Critical angle

When light passes from one medium (material) to another it changes speed. This is because the speed of a wave is determined by the medium through which it is passing.

When light speeds up as it passes from one material to another, the angle of refraction is bigger than the angle of incidence.

For example, this happens when light passes from water to air or from glass to water.

Angle of incidence and angle of refraction through water and air

The diagram above shows light incident on a water-air interface.

  • angle of incidence is the angle between an incident ray and the normal
  • angle of refraction is the angle between a refracted ray and the normal

When the angle of refraction is equal to 90^\circ, the angle of incidence is called the critical angle, \theta_{c}.

The angle of refraction cannot be greater than 90^\circ. Look at the two images below to see what happens as the angle of incidence increases.

Angle of refraction less than 90 degrees

Angle of incidence less than critical angle

As the angle of incidence increases, the angle of refraction gets closer to ninety degrees.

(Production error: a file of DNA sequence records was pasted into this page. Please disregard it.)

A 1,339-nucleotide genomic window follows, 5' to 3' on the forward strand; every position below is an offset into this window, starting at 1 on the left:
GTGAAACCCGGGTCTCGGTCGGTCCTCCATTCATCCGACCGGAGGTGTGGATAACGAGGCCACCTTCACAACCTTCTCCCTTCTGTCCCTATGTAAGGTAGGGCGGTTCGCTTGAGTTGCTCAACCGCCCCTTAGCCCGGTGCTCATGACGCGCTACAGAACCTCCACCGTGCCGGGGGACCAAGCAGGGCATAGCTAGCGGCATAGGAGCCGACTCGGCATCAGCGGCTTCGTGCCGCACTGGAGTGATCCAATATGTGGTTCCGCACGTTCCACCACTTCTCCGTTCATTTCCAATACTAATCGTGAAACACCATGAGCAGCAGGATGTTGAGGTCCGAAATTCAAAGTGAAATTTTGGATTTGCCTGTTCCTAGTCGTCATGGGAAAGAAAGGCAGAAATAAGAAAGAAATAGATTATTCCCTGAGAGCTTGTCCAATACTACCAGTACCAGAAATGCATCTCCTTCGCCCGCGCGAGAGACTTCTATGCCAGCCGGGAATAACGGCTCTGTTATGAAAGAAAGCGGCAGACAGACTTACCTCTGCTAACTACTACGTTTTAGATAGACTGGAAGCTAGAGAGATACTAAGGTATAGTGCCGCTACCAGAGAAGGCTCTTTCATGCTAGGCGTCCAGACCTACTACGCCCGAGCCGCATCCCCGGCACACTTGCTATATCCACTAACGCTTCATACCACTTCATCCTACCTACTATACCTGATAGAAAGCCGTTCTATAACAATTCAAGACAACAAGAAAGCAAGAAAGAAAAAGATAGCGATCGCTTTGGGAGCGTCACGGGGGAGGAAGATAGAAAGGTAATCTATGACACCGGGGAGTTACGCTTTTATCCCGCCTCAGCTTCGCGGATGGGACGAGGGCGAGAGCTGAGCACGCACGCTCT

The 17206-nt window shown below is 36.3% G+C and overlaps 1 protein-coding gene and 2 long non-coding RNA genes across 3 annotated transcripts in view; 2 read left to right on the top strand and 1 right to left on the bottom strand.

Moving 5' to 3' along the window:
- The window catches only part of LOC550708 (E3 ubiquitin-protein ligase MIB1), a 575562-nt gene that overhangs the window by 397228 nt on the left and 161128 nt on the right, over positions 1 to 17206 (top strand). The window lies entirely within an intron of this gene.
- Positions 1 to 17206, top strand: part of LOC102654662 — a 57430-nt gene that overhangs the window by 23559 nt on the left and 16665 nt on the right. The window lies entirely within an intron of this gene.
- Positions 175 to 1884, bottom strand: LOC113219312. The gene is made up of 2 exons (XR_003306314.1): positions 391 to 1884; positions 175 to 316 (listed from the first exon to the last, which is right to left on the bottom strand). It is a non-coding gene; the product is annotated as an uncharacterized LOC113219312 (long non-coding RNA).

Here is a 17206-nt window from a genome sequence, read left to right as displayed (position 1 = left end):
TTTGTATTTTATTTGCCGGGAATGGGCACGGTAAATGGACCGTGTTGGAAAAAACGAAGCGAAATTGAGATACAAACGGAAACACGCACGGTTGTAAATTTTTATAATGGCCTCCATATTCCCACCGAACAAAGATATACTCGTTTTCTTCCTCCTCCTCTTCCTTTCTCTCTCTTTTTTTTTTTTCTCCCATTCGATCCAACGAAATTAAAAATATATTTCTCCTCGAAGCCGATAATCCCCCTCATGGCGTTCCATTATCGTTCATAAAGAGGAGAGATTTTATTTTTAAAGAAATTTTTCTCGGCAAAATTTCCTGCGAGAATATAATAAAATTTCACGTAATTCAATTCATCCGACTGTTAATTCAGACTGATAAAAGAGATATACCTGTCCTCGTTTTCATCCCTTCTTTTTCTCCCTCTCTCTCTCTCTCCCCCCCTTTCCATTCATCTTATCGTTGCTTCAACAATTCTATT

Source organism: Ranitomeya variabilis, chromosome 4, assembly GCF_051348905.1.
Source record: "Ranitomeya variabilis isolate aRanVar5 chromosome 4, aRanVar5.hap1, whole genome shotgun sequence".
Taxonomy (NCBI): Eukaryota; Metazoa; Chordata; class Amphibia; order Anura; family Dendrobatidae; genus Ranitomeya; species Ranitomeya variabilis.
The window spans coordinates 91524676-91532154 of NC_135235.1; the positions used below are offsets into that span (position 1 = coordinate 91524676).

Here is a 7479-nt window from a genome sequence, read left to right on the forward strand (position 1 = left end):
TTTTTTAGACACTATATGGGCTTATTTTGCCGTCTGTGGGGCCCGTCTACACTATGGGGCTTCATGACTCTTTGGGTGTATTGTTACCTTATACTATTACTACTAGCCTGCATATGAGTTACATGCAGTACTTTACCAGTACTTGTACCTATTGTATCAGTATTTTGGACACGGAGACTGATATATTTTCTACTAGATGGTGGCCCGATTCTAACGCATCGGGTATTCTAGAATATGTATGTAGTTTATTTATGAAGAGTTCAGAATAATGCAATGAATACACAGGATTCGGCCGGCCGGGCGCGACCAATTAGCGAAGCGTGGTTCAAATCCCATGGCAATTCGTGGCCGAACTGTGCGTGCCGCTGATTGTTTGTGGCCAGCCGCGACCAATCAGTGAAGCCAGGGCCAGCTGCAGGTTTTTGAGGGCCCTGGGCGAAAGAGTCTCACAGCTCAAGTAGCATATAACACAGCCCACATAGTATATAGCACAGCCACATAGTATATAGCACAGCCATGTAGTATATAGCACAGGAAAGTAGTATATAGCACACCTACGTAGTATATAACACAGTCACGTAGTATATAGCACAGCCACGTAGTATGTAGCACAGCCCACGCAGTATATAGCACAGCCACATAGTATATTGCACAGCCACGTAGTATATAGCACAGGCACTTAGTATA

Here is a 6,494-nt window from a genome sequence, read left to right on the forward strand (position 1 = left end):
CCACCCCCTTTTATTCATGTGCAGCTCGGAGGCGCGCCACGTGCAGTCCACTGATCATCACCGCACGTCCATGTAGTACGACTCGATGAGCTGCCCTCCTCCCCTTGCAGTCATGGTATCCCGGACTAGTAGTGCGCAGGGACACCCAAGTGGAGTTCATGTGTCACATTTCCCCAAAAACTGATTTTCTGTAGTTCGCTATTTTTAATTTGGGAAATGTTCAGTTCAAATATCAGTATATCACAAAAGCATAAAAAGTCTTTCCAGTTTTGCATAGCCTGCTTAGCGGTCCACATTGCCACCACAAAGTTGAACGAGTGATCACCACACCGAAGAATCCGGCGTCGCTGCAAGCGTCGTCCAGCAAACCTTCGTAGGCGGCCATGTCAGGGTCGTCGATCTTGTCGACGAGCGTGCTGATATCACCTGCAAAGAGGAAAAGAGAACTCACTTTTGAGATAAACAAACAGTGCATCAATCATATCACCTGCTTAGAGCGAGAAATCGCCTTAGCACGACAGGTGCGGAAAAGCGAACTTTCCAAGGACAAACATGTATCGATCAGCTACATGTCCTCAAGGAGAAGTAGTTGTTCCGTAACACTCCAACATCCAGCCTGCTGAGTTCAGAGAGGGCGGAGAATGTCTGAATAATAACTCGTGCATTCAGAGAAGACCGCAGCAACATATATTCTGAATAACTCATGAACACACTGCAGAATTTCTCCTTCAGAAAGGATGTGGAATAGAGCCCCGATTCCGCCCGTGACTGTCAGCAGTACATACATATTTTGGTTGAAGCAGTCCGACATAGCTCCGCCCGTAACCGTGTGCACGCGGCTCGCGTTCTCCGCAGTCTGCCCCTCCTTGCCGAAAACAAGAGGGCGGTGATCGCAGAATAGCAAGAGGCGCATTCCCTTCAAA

At any angle of incidence greater than the critical angle, the light cannot pass through the surface - it is all reflected.

This is called total internal reflection.

  • Total because all of the energy is reflected
  • Internal because the energy stays inside the material
  • Reflection because the light is reflected

The relationship between critical angle, \theta_{c}, and refractive index, n is sin\theta _{c}=\frac{1}{n}.


Calculate the critical angle for red light incident on a water-air interface.

The refractive index of water is 1.33 for this colour of light.

n= 1.33

sin\theta _{c}=\frac{1}{n}

sin\theta _{c}= \frac{1}{1.33}

\theta _{c}=48.7535^\circ

Critical angle of water for this light =48.8^\circ

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